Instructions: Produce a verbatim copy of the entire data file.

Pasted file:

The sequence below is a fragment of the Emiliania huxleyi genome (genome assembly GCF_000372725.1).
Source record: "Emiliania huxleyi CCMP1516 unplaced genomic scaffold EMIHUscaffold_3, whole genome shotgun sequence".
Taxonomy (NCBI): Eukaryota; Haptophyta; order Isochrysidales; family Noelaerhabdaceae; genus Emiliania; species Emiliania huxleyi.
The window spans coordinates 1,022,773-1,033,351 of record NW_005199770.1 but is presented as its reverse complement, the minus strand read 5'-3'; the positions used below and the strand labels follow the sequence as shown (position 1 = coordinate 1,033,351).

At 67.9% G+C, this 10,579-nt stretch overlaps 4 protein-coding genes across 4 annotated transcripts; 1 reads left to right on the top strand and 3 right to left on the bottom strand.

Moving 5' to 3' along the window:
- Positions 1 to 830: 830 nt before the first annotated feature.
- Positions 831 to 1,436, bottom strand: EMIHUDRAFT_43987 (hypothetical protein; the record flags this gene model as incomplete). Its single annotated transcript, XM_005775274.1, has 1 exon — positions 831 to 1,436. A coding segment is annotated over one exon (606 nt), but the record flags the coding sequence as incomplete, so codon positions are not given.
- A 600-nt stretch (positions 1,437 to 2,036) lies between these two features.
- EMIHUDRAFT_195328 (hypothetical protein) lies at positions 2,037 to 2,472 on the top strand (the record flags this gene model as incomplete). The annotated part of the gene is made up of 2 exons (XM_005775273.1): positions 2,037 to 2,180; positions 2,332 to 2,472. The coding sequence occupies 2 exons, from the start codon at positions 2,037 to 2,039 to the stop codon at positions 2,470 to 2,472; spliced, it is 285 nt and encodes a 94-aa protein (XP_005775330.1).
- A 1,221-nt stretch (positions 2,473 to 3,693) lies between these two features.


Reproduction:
The sequence below is a fragment of the Emiliania huxleyi genome (genome assembly GCF_000372725.1).
Source record: "Emiliania huxleyi CCMP1516 unplaced genomic scaffold EMIHUscaffold_3, whole genome shotgun sequence".
Taxonomy (NCBI): Eukaryota; Haptophyta; order Isochrysidales; family Noelaerhabdaceae; genus Emiliania; species Emiliania huxleyi.
The window spans coordinates 1,022,773-1,033,351 of record NW_005199770.1 but is presented as its reverse complement, the minus strand read 5'-3'; the positions used below and the strand labels follow the sequence as shown (position 1 = coordinate 1,033,351).

At 67.9% G+C, this 10,579-nt stretch overlaps 4 protein-coding genes across 4 annotated transcripts; 1 reads left to right on the top strand and 3 right to left on the bottom strand.

Moving 5' to 3' along the window:
- Positions 1 to 830: 830 nt before the first annotated feature.
- Positions 831 to 1,436, bottom strand: EMIHUDRAFT_43987 (hypothetical protein; the record flags this gene model as incomplete). Its single annotated transcript, XM_005775274.1, has 1 exon — positions 831 to 1,436. A coding segment is annotated over one exon (606 nt), but the record flags the coding sequence as incomplete, so codon positions are not given.
- A 600-nt stretch (positions 1,437 to 2,036) lies between these two features.
- EMIHUDRAFT_195328 (hypothetical protein) lies at positions 2,037 to 2,472 on the top strand (the record flags this gene model as incomplete). The annotated part of the gene is made up of 2 exons (XM_005775273.1): positions 2,037 to 2,180; positions 2,332 to 2,472. The coding sequence occupies 2 exons, from the start codon at positions 2,037 to 2,039 to the stop codon at positions 2,470 to 2,472; spliced, it is 285 nt and encodes a 94-aa protein (XP_005775330.1).
- A 1,221-nt stretch (positions 2,473 to 3,693) lies between these two features.